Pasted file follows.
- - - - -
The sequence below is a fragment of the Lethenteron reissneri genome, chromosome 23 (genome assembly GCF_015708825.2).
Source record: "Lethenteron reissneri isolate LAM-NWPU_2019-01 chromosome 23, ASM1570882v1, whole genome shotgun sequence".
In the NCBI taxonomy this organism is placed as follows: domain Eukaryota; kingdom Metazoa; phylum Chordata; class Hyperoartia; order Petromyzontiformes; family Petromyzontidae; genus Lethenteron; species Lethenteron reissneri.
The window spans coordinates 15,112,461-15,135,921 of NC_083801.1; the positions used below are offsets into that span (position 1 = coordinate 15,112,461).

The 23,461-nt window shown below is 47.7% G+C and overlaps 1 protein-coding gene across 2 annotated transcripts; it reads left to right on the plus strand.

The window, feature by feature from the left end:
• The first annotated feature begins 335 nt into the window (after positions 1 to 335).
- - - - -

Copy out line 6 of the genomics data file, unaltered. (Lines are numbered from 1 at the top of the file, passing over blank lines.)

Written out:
The window, feature by feature from the left end: